Though dating back to the late 19th century, the bourse has been a private entity since 2008, and is a comprehensive platform enabling the trading of equities, debt instruments, including treasury bills, government development bonds, as well as debentures, mutual fund shares, and warrants. Stocks on the BMV inhabit 13 indices for specialized markets, although the IPC is the broadest benchmark of overall exchange performance as determined by market capitalization. More specialized, the INMEX capitalization-weighted index features 20 to 25 of the BMV’s most active players, where all are issuers with a minimum market value of $100 million. Meanwhile, the mid-cap IMC30 index is geared toward mutual funds and derivatives markets. And on a sector-specific basis investors can buy and sell constituent equities of the mining, manufacturing, construction, retail, communications and transportation, services, and others indices. The BMV trades electronically via the BMVSENTRA Equities System, with settlement of T+3, between 8:30 am to 3 pm for the capital markets, and 8.00 am to 2:30 pm for debt instruments, from Monday through Friday.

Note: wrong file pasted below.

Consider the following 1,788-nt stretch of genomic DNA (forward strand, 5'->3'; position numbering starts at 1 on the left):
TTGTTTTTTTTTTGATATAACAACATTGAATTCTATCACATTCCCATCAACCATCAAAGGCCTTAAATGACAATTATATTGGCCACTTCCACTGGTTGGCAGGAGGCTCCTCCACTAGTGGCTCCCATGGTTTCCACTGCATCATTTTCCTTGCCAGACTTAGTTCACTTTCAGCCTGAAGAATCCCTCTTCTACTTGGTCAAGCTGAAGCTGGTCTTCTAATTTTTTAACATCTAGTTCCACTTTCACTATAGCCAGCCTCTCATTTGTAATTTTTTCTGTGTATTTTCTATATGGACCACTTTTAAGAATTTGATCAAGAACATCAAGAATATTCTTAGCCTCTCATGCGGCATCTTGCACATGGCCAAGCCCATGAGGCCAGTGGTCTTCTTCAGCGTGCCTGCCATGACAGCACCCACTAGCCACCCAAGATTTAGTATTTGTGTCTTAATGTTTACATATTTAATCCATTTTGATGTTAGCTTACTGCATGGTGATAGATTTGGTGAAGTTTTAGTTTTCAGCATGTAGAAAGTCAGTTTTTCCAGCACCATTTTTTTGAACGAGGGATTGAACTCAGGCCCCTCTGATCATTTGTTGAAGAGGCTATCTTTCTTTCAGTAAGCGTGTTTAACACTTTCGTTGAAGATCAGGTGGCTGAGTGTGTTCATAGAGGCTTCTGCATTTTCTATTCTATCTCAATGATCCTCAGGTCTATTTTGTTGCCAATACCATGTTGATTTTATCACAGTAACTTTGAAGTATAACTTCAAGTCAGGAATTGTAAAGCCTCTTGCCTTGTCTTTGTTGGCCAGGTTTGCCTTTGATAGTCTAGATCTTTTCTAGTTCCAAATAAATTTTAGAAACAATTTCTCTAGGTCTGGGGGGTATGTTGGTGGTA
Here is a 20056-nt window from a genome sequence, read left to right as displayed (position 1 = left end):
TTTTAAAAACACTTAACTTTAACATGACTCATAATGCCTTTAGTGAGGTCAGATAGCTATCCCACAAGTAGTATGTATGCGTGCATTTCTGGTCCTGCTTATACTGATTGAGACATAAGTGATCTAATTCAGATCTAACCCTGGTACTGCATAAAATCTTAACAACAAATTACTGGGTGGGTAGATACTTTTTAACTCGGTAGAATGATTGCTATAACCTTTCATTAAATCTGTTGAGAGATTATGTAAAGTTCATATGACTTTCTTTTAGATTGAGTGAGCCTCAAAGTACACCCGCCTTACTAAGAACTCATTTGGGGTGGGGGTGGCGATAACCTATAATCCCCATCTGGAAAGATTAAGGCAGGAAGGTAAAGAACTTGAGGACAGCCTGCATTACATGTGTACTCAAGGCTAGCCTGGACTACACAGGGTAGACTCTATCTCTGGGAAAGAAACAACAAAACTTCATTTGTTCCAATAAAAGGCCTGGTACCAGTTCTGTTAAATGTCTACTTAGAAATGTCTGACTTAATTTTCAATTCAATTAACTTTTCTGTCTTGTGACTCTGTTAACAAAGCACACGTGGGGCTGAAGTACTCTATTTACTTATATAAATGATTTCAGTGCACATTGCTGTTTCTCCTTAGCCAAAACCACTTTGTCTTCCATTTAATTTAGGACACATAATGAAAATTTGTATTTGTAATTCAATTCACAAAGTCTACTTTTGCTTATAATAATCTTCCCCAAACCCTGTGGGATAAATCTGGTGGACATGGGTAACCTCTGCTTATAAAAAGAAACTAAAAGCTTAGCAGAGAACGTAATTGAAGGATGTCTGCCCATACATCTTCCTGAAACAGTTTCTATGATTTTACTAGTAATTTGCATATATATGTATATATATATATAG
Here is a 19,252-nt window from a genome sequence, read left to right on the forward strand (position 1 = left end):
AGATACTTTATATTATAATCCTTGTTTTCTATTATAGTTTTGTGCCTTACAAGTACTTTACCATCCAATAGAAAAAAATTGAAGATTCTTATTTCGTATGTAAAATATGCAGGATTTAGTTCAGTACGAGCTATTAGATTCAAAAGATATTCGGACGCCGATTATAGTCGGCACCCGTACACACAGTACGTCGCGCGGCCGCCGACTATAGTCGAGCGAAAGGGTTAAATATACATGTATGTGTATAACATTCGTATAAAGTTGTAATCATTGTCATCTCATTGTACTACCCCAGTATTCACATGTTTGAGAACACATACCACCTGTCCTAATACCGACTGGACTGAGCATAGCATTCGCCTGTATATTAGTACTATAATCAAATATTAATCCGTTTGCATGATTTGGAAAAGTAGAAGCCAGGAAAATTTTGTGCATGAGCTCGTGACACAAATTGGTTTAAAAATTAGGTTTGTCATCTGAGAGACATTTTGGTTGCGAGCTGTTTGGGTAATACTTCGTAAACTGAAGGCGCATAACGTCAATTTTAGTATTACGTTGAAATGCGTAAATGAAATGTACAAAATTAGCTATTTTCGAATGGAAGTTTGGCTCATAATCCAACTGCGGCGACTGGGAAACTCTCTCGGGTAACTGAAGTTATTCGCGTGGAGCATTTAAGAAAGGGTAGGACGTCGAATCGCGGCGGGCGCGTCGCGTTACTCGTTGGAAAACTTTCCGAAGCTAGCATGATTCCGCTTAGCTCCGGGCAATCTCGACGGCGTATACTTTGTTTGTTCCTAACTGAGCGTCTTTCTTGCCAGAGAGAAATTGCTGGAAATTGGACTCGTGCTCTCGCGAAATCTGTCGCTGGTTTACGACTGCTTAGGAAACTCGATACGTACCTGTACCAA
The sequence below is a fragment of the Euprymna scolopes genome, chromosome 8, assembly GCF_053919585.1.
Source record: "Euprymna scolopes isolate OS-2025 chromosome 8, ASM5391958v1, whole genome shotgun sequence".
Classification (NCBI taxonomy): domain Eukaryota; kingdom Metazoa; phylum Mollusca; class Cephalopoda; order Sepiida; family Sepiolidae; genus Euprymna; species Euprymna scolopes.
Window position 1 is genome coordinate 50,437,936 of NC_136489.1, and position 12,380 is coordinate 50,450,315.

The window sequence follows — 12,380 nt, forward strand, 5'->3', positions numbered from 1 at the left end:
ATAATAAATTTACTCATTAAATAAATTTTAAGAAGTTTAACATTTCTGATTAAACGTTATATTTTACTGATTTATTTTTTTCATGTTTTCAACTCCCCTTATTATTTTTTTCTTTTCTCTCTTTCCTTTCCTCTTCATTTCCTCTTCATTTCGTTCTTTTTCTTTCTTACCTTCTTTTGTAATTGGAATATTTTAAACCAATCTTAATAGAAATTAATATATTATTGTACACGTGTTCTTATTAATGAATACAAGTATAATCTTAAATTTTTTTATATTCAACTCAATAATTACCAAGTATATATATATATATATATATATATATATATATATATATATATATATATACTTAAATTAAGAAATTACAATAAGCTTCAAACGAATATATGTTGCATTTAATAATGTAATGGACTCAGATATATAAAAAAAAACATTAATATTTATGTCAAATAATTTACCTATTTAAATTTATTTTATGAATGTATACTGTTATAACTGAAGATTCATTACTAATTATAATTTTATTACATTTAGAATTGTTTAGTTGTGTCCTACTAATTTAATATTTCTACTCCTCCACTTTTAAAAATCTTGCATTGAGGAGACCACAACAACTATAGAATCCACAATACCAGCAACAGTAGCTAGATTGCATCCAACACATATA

For 2014, the BMV’s total assets stood at Ps6 billion, down 1.1% from December 2013. And for the period, total liabilities of Ps608 million were up 78%. As of June 30, 2014 total revenues of Ps1.1 billion had been registered, while EBITDA stood at Ps515.4 million with an EBITDA margin of 45.4%.
The benchmark IPC index had climbed to 46,231.44 as of September 8 from 45,628.09 points at end-August of 2014. According to available World Bank data, stock market capitalization as a percentage of GDP averaged at 26.69% between 1988 and 2012, peaking at a lofty 44.25% in 2012. The BMV has seen an average close of 13,263.98 from 1988 until this year (having since peaked at 46,313.40 in September of 2014).
In 1H2Q14 the BMV’s 150 stocks saw an average daily value traded of Ps12 billion, on a YoY slide of 26%, largely on prevailing global woes. It should be noted, however, that 2Q2013 saw the BMV’s historic highest average daily value, making for a high base to live up to. Furthermore, the average daily share volume traded was at 301 million, on 29% shy of the amount of a year before. Quarterly daily average value traded was Ps12.4 billion, with a daily average volume of 312 million shares. The latter represents declines of 22% and 27% respectively when compared to the same period in 2013. With a P/E ratio of 18.27 and market cap of $1.6 trillion as of September 2015, Latin America’s wireless behemoth América Móvil SAB is the major component of the IPC index. It saw some losses in 2013 on the prospect of greater competition, having shed close to 10% by October of 2013.